To be a firm operating in the Twenty-first century requires an organization to continually grow and improve in order to survive in the hugely competitive business climate that exists today. As a result, it is important that a firm knows how to make effective use of all its resources and thus achieve competitive advantage against its competitors. One resource in particular proves to be immeasurable in terms of importance and can be considered a company’s greatest asset - the human resource. Focusing on company structure and culture, acknowledging the role these factors – amongst others – play in attracting, driving and retaining skilled and hardworking employees can make a huge difference for ...view middle of the document...
com (2015), human resource management “is the process of managing people in organizations in a structured and thorough manner.” This definition looks at human resource management in terms of regulatory functions involved in managing employees, such as pay, hiring procedures, performance management, amongst other activities (Gill,1999). The second definition provided by managementstudyguide.com (2015) is that human resource management is, “the management of people in organizations from a macro perspective.” What this means is that from this perspective, it looks into the importance of developing relationships with its employees and conducting activities with the goal of benefiting all stakeholders (Gill,1999). Additionally there are two distinct approaches to HRM which have been characterised by these two definitions, that is Hard HRM which centres on the strategic, calculative and quantitative aspects, and Soft HRM which centres on handling employees as valued assets (Gill,1999).
Rapid growth in industries such as technology, globalization, and economic and legal engagements all have an impact on a firm. Whether an organization encounters these changes as an opportunity or a challenge is dependent on the attitude of its employees towards the organization, and thus their willingness and drive to perform well. Without this, such changes result in absenteeism, low staff retention and job dissatisfaction (Gill,1999).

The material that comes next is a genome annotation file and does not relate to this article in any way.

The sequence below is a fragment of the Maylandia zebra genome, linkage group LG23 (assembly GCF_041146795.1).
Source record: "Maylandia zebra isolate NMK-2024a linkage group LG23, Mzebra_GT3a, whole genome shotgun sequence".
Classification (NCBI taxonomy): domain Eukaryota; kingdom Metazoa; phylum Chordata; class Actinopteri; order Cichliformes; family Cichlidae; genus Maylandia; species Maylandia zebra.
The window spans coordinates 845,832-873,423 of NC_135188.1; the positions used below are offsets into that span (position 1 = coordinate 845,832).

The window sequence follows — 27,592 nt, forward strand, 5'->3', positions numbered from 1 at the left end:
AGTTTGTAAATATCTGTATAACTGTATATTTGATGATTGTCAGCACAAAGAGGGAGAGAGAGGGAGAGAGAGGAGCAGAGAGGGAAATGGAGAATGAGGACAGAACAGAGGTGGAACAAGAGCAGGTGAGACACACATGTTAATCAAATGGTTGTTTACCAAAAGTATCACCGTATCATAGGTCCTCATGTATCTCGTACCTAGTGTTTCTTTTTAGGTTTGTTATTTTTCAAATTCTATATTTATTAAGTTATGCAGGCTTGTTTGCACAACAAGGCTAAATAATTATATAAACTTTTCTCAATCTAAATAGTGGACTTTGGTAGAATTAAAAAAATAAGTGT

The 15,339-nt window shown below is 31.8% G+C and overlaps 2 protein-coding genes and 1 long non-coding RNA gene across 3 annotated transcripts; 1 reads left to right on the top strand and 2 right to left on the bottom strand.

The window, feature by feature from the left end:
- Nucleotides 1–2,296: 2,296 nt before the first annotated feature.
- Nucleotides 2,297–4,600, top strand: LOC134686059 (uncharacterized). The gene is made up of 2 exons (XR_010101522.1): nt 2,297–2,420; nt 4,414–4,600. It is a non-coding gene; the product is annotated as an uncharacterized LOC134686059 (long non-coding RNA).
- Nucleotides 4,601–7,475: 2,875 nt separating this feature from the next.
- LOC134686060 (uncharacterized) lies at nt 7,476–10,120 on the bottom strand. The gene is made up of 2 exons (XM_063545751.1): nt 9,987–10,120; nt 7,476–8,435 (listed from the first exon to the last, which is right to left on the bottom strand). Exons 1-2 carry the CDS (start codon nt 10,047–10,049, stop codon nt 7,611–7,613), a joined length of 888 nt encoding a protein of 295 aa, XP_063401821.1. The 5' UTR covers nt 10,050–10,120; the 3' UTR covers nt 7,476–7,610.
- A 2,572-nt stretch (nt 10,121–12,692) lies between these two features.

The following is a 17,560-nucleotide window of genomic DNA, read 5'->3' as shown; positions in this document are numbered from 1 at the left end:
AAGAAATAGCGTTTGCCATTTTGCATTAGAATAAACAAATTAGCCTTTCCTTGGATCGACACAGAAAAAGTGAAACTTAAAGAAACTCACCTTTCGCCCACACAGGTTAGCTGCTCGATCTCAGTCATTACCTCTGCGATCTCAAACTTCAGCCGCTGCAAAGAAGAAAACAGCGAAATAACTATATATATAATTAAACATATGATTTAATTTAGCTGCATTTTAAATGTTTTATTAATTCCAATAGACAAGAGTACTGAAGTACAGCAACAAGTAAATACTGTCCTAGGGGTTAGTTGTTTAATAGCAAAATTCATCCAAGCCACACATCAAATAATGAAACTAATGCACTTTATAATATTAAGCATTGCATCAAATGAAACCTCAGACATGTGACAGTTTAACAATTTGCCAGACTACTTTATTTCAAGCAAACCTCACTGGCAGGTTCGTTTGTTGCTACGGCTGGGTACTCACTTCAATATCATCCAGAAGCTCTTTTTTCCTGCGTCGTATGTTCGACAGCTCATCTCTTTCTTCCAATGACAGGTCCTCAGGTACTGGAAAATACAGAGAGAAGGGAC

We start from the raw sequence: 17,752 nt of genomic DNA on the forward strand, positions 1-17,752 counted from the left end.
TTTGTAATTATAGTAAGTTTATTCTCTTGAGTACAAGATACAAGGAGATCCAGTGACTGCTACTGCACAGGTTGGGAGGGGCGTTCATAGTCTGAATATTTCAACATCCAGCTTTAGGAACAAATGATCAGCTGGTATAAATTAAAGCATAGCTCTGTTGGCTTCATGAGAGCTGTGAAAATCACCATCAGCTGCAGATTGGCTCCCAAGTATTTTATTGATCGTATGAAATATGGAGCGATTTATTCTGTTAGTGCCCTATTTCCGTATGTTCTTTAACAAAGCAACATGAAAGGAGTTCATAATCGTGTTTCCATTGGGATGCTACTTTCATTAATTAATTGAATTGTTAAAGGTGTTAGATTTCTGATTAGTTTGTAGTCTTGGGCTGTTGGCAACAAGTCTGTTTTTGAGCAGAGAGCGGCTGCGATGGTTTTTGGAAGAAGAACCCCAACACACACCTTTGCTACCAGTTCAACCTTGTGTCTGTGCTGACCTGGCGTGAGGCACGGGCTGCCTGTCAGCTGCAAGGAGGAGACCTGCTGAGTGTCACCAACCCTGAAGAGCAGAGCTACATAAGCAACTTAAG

In order to encourage positive attitudes amongst employees and ultimately achieve retention, firms need to work on increasing employees’ sense of purpose and dedication. As Bal, Bozkurt, & Ertemsir (2014) state, the ‘HRM function of organizations have an important role on increasing the motivation and commitment of employees.’
Human Resource Management Models
The Harvard Model
The Harvard Model “is based on an analytical approach and provides a broad causal depiction of the 'determinants and consequences of HRM policies'” (Price, 2015). Two major considerations that influence human resource policies are discussed. The first being situational factors that exist either outside or within a firm, such as national cultures/societal values, laws, unions, and business strategies. The second factor to influence human resource policies is stakeholder interest, which is in reference to management, shareholders, employee groups, government, community and unions (Price, 2015). Without a firm giving careful consideration to each of its stakeholders when creating human resource management policies, ultimately it will be unsuccessful in satisfying the needs of these stake holders (Price, 2015).
The policies introduced such as reward systems and promotions are designed to achieve the human resource outcomes, both immediate and long term. Amongst the short term outcomes is increased competence of employees, employee commitment, increased congruence between the goals of an employee and that of the firms, and overall cost effectiveness of...